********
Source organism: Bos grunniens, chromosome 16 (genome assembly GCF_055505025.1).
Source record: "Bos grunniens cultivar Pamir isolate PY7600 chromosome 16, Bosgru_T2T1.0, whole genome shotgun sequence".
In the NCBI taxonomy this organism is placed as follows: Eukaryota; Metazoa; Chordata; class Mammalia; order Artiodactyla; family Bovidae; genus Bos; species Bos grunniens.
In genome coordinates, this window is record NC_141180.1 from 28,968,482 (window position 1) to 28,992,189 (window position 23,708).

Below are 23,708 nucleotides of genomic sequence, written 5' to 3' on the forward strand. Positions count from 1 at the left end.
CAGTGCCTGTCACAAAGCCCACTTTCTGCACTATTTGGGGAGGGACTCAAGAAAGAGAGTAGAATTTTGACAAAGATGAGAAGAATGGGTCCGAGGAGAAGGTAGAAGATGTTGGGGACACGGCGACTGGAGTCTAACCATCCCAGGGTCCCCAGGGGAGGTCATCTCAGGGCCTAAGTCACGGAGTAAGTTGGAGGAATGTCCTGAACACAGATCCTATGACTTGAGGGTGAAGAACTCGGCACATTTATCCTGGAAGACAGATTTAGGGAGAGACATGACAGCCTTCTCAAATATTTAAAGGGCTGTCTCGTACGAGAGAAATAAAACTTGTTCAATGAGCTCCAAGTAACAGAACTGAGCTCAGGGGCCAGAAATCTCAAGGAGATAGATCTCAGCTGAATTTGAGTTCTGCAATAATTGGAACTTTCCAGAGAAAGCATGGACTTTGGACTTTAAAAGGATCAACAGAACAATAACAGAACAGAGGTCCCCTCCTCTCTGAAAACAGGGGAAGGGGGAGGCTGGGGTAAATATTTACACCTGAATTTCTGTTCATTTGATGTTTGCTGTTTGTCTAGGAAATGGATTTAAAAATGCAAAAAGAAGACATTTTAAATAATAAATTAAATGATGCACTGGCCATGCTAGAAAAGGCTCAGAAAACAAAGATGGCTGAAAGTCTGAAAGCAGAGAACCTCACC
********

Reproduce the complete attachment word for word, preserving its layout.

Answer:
Source organism: Bos grunniens, chromosome 16 (genome assembly GCF_055505025.1).
Source record: "Bos grunniens cultivar Pamir isolate PY7600 chromosome 16, Bosgru_T2T1.0, whole genome shotgun sequence".
In the NCBI taxonomy this organism is placed as follows: Eukaryota; Metazoa; Chordata; class Mammalia; order Artiodactyla; family Bovidae; genus Bos; species Bos grunniens.
In genome coordinates, this window is record NC_141180.1 from 28,968,482 (window position 1) to 28,992,189 (window position 23,708).

Below are 23,708 nucleotides of genomic sequence, written 5' to 3' on the forward strand. Positions count from 1 at the left end.
CAGTGCCTGTCACAAAGCCCACTTTCTGCACTATTTGGGGAGGGACTCAAGAAAGAGAGTAGAATTTTGACAAAGATGAGAAGAATGGGTCCGAGGAGAAGGTAGAAGATGTTGGGGACACGGCGACTGGAGTCTAACCATCCCAGGGTCCCCAGGGGAGGTCATCTCAGGGCCTAAGTCACGGAGTAAGTTGGAGGAATGTCCTGAACACAGATCCTATGACTTGAGGGTGAAGAACTCGGCACATTTATCCTGGAAGACAGATTTAGGGAGAGACATGACAGCCTTCTCAAATATTTAAAGGGCTGTCTCGTACGAGAGAAATAAAACTTGTTCAATGAGCTCCAAGTAACAGAACTGAGCTCAGGGGCCAGAAATCTCAAGGAGATAGATCTCAGCTGAATTTGAGTTCTGCAATAATTGGAACTTTCCAGAGAAAGCATGGACTTTGGACTTTAAAAGGATCAACAGAACAATAACAGAACAGAGGTCCCCTCCTCTCTGAAAACAGGGGAAGGGGGAGGCTGGGGTAAATATTTACACCTGAATTTCTGTTCATTTGATGTTTGCTGTTTGTCTAGGAAATGGATTTAAAAATGCAAAAAGAAGACATTTTAAATAATAAATTAAATGATGCACTGGCCATGCTAGAAAAGGCTCAGAAAACAAAGATGGCTGAAAGTCTGAAAGCAGAGAACCTCACC